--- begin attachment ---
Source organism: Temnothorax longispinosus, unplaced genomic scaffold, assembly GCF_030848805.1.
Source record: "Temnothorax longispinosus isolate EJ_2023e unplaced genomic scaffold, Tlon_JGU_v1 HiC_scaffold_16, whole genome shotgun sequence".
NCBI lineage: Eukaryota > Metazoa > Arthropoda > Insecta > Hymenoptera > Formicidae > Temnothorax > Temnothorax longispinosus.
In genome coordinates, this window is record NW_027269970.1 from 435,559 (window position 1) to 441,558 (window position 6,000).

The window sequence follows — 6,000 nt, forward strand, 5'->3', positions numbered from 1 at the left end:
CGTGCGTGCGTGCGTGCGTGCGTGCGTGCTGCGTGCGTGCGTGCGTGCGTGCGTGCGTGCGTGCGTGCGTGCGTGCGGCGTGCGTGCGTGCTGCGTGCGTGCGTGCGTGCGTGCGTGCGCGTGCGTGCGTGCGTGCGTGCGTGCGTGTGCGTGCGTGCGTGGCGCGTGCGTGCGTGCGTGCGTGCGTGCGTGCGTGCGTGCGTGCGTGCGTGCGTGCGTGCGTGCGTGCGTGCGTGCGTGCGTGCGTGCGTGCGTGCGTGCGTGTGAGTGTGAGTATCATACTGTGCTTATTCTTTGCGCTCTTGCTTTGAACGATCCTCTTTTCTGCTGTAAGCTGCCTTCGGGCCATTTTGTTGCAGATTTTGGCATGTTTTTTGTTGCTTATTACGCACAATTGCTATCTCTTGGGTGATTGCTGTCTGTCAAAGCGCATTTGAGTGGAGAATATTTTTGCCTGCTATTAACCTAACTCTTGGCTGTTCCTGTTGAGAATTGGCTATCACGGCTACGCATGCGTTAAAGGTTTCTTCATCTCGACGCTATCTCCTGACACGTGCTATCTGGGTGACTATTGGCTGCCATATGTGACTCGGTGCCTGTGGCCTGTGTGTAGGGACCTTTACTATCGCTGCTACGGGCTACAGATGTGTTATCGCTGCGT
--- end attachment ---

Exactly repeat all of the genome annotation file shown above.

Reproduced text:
Source organism: Temnothorax longispinosus, unplaced genomic scaffold, assembly GCF_030848805.1.
Source record: "Temnothorax longispinosus isolate EJ_2023e unplaced genomic scaffold, Tlon_JGU_v1 HiC_scaffold_16, whole genome shotgun sequence".
NCBI lineage: Eukaryota > Metazoa > Arthropoda > Insecta > Hymenoptera > Formicidae > Temnothorax > Temnothorax longispinosus.
In genome coordinates, this window is record NW_027269970.1 from 435,559 (window position 1) to 441,558 (window position 6,000).

The window sequence follows — 6,000 nt, forward strand, 5'->3', positions numbered from 1 at the left end:
CGTGCGTGCGTGCGTGCGTGCGTGCGTGCTGCGTGCGTGCGTGCGTGCGTGCGTGCGTGCGTGCGTGCGTGCGTGCGGCGTGCGTGCGTGCTGCGTGCGTGCGTGCGTGCGTGCGTGCGCGTGCGTGCGTGCGTGCGTGCGTGCGTGTGCGTGCGTGCGTGGCGCGTGCGTGCGTGCGTGCGTGCGTGCGTGCGTGCGTGCGTGCGTGCGTGCGTGCGTGCGTGCGTGCGTGCGTGCGTGCGTGCGTGCGTGCGTGCGTGCGTGTGAGTGTGAGTATCATACTGTGCTTATTCTTTGCGCTCTTGCTTTGAACGATCCTCTTTTCTGCTGTAAGCTGCCTTCGGGCCATTTTGTTGCAGATTTTGGCATGTTTTTTGTTGCTTATTACGCACAATTGCTATCTCTTGGGTGATTGCTGTCTGTCAAAGCGCATTTGAGTGGAGAATATTTTTGCCTGCTATTAACCTAACTCTTGGCTGTTCCTGTTGAGAATTGGCTATCACGGCTACGCATGCGTTAAAGGTTTCTTCATCTCGACGCTATCTCCTGACACGTGCTATCTGGGTGACTATTGGCTGCCATATGTGACTCGGTGCCTGTGGCCTGTGTGTAGGGACCTTTACTATCGCTGCTACGGGCTACAGATGTGTTATCGCTGCGT